Writer and programmer, Daniel Keys Moran, summed up one of the key dilemmas facing associations today when he said 'you cannot have information without data.'
Associations need information about their members so they can provide them with the best benefits and the most value. To make market-driven decisions, they need data on their members and which subjects they're interested in. What are their priorities, challenges, and motivations? What industry changes impact and concern them?
One of the most common ways to get that data is through market research, but studies can be time-consuming and expensive. So how do you know what your members want without putting time, energy, and resources into market research?
The answer is simple. Don't do a study. There are plenty of other professionals and organizations that have already done the market research, and are willing to give you their data for free. That information, along with the data that you already have, can tell you everything you need to know about your members.
To get the information you need to learn about your members, try using these three easy-to-access sources of market data.
3 Easily-Accessible, Reliable Sources of Market Data
Source #1) Free Online Tools
The internet has vastly improved our access to information, and there are now dozens of free tools that you can use to find data relevant to your members. Here are three of our favorites.
Google Almanac - Google Almanac is a free tool that shows you how public behavior changes in response to seasons, events, and holidays. It's a great tool to use to find out how your members' needs may shift throughout the year, so you can give them the information they need at the time they need it.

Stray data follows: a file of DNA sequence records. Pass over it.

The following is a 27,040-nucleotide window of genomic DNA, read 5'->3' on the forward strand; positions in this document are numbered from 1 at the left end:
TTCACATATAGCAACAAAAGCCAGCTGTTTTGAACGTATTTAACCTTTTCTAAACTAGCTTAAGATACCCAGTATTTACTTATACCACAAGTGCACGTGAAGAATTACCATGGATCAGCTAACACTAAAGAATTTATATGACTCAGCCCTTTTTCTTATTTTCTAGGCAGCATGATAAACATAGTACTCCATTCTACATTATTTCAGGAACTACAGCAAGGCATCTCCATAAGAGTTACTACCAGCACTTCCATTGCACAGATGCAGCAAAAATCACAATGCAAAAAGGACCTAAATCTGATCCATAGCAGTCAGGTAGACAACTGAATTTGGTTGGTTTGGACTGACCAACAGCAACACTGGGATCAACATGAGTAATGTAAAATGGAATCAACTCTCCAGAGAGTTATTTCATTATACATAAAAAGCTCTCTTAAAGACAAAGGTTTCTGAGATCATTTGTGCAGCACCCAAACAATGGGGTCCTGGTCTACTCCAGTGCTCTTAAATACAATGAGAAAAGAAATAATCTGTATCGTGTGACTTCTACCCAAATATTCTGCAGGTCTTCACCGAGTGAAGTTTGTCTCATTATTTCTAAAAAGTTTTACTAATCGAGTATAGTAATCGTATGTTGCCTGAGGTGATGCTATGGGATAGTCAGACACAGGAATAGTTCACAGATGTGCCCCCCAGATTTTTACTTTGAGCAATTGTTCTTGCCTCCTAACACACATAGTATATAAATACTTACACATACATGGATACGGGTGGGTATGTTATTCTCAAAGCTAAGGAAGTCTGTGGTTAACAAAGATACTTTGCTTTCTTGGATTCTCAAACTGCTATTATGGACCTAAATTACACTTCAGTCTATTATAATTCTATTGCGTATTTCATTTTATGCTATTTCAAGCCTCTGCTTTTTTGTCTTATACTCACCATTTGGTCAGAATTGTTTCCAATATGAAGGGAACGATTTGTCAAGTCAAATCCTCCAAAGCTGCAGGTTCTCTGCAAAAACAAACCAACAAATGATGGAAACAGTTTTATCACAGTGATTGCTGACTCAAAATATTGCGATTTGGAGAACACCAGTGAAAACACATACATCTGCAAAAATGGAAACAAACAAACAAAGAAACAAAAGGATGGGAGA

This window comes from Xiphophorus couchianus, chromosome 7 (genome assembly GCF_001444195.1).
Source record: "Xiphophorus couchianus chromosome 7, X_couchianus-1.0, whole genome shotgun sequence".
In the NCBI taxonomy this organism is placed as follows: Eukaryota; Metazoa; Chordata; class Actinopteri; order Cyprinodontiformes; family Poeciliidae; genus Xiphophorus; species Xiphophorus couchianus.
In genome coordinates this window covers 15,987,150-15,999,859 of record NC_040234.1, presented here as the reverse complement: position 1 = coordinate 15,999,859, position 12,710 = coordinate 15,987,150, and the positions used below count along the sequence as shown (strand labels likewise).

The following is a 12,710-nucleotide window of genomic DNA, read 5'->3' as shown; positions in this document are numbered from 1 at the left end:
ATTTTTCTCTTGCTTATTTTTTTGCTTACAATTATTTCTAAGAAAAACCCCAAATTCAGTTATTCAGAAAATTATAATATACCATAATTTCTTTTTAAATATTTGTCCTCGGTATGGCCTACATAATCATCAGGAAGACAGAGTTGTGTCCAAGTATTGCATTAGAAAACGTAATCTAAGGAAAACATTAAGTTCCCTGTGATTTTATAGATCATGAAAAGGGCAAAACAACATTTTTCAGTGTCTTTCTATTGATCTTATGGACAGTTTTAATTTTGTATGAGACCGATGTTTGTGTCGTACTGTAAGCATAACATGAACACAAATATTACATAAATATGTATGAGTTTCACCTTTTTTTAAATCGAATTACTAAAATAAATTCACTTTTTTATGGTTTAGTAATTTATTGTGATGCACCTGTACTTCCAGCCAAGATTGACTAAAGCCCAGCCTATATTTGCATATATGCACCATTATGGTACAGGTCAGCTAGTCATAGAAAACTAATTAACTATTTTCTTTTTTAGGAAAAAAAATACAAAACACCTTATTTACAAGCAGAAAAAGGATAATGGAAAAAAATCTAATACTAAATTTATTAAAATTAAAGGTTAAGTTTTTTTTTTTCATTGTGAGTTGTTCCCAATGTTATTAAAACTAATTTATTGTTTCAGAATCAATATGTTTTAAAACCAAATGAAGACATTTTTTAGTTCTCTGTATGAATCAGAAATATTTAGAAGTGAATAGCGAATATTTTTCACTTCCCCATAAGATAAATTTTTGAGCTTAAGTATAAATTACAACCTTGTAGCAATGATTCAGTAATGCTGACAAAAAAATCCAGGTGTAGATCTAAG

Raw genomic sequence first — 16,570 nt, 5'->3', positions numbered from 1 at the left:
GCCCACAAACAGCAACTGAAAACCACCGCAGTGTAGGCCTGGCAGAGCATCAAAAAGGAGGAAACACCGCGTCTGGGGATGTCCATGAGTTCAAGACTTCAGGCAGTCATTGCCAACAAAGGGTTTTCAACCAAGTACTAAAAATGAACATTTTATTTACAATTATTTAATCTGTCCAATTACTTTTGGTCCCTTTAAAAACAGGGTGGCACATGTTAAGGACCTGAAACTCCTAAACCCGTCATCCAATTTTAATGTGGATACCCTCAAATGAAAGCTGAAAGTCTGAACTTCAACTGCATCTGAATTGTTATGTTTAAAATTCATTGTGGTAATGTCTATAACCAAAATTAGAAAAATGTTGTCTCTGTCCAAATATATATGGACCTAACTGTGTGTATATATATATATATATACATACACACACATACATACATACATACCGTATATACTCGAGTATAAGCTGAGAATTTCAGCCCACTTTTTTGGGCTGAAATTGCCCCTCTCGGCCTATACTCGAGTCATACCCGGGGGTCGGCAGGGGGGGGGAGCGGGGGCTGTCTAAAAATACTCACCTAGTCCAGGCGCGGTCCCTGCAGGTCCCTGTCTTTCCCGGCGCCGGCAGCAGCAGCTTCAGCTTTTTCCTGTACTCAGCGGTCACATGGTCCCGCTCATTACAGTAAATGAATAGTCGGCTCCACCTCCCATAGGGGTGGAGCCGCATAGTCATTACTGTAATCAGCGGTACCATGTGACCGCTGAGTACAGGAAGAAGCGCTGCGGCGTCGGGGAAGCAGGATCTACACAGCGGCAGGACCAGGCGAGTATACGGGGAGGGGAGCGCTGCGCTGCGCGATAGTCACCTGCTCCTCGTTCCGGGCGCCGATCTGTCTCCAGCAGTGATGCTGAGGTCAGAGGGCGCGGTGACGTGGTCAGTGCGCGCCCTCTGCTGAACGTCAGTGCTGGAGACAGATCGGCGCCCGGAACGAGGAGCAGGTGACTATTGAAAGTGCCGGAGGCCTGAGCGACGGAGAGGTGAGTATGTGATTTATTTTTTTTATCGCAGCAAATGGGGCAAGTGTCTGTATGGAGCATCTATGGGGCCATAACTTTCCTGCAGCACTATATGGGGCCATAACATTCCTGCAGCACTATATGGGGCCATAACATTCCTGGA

American Fact Finder - As a source of US census data, American Fact Finder provides an easy way to sort through free census information to quickly find what you need. It's ideal for getting demographic information on your current and potential members, as well as changes in the overall population that may affect your association. For example, you could find out if your industry is growing or shrinking, and where in the country workers are concentrating.
FedStats - Another source of government data, FedStats puts statistics and data released from several federal agencies at your fingertips. The information is categorized in specific fields, including agriculture and energy, so this is a great resource for trade associations to use to find trends in their industries.
Source #2) Your AMS
The most useful market data will be the information that's specific to your association and its members, and much of that information already lives in your AMS and online community software.
Your AMS is consistently collecting information about your members from the interactions they have with your association. Much of that information comes from your online community, online store, and membership tiers.
Online Community - Your online community provides some of the most comprehensive data on what types of subjects, content, and discussions your members are interested in. Look at blog views, file downloads, and discussion forums to see what members are prioritizing and interacting with the most. Content that gets the most views and comments likely focuses on the subjects your members see the most value in.